The seeds of the Job’s Tears plant (Coix lacryma-jobi) make terrific rosary beads. In fact, these lovely little gray or brown tear-shaped seeds were a particular favorite of the late Mother Teresa. They’re quiet, unassuming, economical, yet very beautiful. The Job’s Tears plant is a type of grass and is native to Malaysia and East Asia. The seeds are perfectly edible and are often cooked like barley or other grain and eaten hot or cold. They have a very tough, hard shell with not much inside, and they’re easily strung or wired into rosaries. If you live in the southern United States, you can grow Job’s Tears as an annual, but it takes a warm and early growing season for them to set their seeds.
I’ve found that it always pays to order a lot more Job’s Tears than you think you’re going to need. They’re generally very affordable, and what you usually get is a 36″ strand of randomly strung and assorted seeds. I find a lot of color difference and a lot of size difference on each strand. It’s the size difference that can really get you. I prefer (and I think most people expect) a rosary where the decades (or weeks) are nicely balanced and all the same length, so that when you “close the loop” on the rosary you can balance it between the fifth and sixth beads of the third decade and have everything look nice and even. It’s more esthetically pleasing and ultimately kinder to the person who’s going to be praying with that rosary.
Achieving this with a couple of hundred oddly-assorted seeds is a labor of love. I’m sure there are better methods, but what I generally do is to look at my strands to get a feel for the average size. I then begin laying out a single decade (or week) in a line, one bead next to the other. I’m not above making a little mark on the worktable or using a ruler. Once I have that first, crucial set of beads laid out, I lay out the next ten (or seven) right next door, matching bead for bead. You can actually slightly mix sizes in each group provided the overall length of the decade is pretty close to exactly the same. Just don’t sneeze or answer the phone while you’re doing this, or you’ll drive yourself crazy.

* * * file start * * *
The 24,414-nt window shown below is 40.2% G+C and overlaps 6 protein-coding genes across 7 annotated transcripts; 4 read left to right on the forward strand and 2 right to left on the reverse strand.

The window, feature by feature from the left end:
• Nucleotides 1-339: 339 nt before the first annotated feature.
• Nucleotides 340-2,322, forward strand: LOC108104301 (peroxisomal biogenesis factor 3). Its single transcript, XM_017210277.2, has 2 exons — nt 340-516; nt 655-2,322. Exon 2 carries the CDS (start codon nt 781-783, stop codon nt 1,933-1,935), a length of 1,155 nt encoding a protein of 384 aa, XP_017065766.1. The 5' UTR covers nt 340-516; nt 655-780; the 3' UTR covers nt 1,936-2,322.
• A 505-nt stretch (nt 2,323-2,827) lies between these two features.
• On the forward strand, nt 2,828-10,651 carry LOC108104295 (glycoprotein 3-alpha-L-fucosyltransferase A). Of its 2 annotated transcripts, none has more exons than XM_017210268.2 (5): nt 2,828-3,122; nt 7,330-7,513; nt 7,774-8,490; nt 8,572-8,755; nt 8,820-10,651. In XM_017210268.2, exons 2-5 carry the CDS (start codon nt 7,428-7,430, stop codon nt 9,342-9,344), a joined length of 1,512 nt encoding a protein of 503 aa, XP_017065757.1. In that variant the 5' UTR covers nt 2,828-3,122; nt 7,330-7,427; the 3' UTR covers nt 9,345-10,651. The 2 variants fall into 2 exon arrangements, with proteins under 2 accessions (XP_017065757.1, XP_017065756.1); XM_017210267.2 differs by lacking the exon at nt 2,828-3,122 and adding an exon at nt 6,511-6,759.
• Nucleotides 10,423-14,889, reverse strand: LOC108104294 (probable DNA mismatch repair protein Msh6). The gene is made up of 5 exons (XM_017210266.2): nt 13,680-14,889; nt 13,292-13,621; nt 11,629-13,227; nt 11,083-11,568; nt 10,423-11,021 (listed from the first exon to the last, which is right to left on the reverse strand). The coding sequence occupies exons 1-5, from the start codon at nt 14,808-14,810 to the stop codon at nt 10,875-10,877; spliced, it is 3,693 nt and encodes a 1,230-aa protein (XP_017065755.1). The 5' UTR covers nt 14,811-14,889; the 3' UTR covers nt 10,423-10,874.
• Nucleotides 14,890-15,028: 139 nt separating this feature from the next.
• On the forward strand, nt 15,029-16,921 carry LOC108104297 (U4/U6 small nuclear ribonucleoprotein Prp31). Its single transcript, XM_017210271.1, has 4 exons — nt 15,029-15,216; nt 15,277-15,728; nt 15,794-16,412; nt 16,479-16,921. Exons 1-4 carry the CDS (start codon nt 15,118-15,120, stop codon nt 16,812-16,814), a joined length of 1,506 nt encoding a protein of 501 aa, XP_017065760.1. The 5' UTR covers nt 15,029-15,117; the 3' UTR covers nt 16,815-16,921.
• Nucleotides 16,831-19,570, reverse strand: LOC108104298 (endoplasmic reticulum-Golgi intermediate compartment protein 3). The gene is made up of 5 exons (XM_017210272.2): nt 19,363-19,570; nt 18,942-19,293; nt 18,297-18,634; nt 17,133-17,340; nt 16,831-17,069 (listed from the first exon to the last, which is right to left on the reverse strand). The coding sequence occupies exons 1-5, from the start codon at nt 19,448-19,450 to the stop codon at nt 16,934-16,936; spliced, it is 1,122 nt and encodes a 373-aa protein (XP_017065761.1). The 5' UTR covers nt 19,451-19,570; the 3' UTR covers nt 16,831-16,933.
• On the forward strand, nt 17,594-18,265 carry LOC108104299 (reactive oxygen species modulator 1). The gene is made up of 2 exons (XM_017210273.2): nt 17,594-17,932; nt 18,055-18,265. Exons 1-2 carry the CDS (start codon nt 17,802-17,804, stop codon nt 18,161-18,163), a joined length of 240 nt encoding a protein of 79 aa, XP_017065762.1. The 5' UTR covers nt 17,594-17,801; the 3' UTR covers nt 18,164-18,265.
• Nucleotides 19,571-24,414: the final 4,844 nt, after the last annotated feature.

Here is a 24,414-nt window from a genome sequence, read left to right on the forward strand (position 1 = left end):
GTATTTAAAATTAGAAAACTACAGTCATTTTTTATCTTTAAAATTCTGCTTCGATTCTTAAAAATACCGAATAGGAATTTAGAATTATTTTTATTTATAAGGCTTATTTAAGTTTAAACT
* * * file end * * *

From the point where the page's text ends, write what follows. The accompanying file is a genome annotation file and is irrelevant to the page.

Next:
Once that’s all done, I look through critically and try to substitute for color and plumpness, the two other qualities of Job’s Tears. I generally find I can get several rosaries out of each batch I order. No two rosaries will be exactly the same length or plumpness or color, but they can be made to match beautifully within each rosary.
You can team your Job’s Tears with an enormous variety of beautiful beads for your Pater or Cruciform beads. They harmonize beautifully with warm, darker wood tones. Or you could try some gemstones in natural, nuggety, pebbly sorts of shapes. The Anglican rosary pictured here used African “turquoise” (actually a form of jasper) in an homage to the birds.
Sometimes the simplest things can be the most beautiful. “Even Solomon, in all his glory, was not arrayed like one of these.”
(I’ll be writing about other “all natural” rosary materials from time to time.)